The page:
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PIPE, the first of these programs, was conceived by UW students and faculty in 2001 as a response to low retention and high drop out rates of Pacific Islander American students. We proposed to then vice president, Myron Apilado, who gave it a try, and we carried on and expanded under Vice Presidents Rusty Barcelo and Sheila Edwards Lange. Later on, we expanded to include Chican@/Latin@, Native American, African American, African diasporic students, and other allied students.

Guiding Principles:

  • That our mentorship programs seriously consider the belief that succeeding in the university means having a meaningful experience in the university, and that this meaningful experience can be pursued within collectives of care.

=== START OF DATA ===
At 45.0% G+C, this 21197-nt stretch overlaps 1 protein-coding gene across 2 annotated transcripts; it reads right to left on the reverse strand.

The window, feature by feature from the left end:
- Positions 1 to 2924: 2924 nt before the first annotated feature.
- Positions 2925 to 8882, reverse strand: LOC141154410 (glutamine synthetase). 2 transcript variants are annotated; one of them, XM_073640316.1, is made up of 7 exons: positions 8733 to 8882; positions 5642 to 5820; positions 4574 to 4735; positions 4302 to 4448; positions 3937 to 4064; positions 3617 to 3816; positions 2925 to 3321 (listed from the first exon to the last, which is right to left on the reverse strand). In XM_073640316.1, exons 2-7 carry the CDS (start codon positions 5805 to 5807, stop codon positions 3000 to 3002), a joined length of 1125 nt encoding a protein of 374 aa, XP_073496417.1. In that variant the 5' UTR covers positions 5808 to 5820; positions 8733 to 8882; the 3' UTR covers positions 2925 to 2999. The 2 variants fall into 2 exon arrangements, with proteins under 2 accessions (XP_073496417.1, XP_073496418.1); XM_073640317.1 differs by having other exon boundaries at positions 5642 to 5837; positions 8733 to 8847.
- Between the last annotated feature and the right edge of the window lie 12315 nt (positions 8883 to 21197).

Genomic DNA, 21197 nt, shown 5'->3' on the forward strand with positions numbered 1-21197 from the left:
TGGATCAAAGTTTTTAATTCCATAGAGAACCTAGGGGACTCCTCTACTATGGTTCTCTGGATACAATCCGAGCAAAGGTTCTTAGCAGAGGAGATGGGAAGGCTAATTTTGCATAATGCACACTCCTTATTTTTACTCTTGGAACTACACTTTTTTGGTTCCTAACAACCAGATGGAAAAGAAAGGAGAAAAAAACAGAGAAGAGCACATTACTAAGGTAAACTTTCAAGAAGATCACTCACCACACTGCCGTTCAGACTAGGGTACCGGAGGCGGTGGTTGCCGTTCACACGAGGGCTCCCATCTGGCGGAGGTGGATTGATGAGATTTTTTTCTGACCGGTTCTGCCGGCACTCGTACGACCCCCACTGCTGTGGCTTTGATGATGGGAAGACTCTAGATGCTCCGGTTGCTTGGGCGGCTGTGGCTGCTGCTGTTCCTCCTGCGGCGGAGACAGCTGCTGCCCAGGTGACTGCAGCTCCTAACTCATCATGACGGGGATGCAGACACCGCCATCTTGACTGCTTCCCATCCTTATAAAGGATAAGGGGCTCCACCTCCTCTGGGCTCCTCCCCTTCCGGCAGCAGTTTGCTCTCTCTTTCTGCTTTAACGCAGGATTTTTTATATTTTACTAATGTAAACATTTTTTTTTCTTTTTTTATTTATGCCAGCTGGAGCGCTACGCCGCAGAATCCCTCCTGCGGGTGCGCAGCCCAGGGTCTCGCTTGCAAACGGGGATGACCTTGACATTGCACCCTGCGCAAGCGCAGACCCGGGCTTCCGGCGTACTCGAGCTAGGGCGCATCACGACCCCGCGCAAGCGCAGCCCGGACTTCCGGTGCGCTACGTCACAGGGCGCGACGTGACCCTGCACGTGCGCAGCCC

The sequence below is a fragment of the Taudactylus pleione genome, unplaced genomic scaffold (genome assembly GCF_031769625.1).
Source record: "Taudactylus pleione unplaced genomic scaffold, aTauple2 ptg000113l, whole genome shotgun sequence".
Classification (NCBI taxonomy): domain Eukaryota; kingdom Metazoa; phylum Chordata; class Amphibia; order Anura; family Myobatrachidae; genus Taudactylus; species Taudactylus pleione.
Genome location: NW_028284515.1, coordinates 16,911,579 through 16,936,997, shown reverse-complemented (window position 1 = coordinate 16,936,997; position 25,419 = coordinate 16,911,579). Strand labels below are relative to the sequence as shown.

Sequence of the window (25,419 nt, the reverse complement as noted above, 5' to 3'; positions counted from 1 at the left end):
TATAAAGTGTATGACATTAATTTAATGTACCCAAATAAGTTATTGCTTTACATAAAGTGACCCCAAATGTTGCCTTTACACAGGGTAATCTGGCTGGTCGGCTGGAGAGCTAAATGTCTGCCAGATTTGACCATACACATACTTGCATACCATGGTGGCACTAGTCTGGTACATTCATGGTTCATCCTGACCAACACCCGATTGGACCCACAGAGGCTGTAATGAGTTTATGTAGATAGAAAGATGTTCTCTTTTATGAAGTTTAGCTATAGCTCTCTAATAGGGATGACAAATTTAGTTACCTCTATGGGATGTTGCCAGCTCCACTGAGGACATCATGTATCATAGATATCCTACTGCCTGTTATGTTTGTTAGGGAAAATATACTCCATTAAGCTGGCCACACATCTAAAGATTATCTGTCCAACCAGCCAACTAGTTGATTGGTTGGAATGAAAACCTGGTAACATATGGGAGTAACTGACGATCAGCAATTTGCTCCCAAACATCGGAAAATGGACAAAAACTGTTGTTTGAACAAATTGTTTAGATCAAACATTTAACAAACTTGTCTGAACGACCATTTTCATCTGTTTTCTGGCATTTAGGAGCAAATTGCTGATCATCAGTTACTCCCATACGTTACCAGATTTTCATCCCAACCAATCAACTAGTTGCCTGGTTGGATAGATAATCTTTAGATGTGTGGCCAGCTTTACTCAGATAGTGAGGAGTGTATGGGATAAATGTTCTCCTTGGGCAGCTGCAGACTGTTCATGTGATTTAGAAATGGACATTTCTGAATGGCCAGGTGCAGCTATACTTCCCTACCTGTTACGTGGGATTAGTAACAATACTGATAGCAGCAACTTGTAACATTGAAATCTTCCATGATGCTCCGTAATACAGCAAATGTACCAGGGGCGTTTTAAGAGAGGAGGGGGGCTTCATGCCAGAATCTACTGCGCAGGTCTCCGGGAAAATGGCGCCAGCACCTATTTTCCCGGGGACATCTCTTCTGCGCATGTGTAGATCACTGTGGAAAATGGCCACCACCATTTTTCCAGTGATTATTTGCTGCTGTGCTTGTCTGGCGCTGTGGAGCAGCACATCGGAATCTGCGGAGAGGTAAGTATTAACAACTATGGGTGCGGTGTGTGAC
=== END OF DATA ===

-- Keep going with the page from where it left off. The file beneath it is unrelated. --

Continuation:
• That the mentorship we do is actually a partnership. It is not necessarily a relationship of unequals, but a relationship that fosters mentoring between two individuals and mentoring within a collective.
  • That our partnerships build on and sustain relationships of care, support, trust, and cultural integrity the practice of forging relationships in collectivities that retain practices of one’s culture as critical parts of attaining a meaningful education.

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